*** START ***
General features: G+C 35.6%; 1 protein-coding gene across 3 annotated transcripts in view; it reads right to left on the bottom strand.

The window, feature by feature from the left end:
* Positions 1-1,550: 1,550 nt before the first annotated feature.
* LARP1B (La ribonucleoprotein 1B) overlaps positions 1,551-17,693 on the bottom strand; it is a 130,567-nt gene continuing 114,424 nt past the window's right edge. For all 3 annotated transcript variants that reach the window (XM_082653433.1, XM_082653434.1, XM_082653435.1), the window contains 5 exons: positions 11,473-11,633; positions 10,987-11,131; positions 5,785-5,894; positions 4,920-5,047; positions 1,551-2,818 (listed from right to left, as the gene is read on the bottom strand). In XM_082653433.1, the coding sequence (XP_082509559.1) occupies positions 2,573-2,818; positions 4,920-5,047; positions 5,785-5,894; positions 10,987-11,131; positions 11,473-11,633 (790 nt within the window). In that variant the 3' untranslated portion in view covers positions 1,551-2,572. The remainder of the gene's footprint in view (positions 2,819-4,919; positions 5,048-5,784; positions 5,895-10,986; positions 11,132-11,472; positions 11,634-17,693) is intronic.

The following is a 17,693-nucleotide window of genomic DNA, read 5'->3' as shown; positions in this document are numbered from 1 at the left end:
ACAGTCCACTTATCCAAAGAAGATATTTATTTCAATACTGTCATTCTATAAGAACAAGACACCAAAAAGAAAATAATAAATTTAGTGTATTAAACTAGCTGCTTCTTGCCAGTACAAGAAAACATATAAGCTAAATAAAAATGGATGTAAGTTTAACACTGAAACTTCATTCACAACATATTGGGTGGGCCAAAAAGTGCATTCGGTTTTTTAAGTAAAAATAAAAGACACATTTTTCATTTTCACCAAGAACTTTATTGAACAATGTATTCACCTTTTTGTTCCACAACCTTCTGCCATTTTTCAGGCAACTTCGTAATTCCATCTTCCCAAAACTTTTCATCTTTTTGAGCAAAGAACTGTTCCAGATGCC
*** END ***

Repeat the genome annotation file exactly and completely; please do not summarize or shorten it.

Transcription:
General features: G+C 35.6%; 1 protein-coding gene across 3 annotated transcripts in view; it reads right to left on the bottom strand.

The window, feature by feature from the left end:
* Positions 1-1,550: 1,550 nt before the first annotated feature.
* LARP1B (La ribonucleoprotein 1B) overlaps positions 1,551-17,693 on the bottom strand; it is a 130,567-nt gene continuing 114,424 nt past the window's right edge. For all 3 annotated transcript variants that reach the window (XM_082653433.1, XM_082653434.1, XM_082653435.1), the window contains 5 exons: positions 11,473-11,633; positions 10,987-11,131; positions 5,785-5,894; positions 4,920-5,047; positions 1,551-2,818 (listed from right to left, as the gene is read on the bottom strand). In XM_082653433.1, the coding sequence (XP_082509559.1) occupies positions 2,573-2,818; positions 4,920-5,047; positions 5,785-5,894; positions 10,987-11,131; positions 11,473-11,633 (790 nt within the window). In that variant the 3' untranslated portion in view covers positions 1,551-2,572. The remainder of the gene's footprint in view (positions 2,819-4,919; positions 5,048-5,784; positions 5,895-10,986; positions 11,132-11,472; positions 11,634-17,693) is intronic.

The following is a 17,693-nucleotide window of genomic DNA, read 5'->3' as shown; positions in this document are numbered from 1 at the left end:
ACAGTCCACTTATCCAAAGAAGATATTTATTTCAATACTGTCATTCTATAAGAACAAGACACCAAAAAGAAAATAATAAATTTAGTGTATTAAACTAGCTGCTTCTTGCCAGTACAAGAAAACATATAAGCTAAATAAAAATGGATGTAAGTTTAACACTGAAACTTCATTCACAACATATTGGGTGGGCCAAAAAGTGCATTCGGTTTTTTAAGTAAAAATAAAAGACACATTTTTCATTTTCACCAAGAACTTTATTGAACAATGTATTCACCTTTTTGTTCCACAACCTTCTGCCATTTTTCAGGCAACTTCGTAATTCCATCTTCCCAAAACTTTTCATCTTTTTGAGCAAAGAACTGTTCCAGATGCC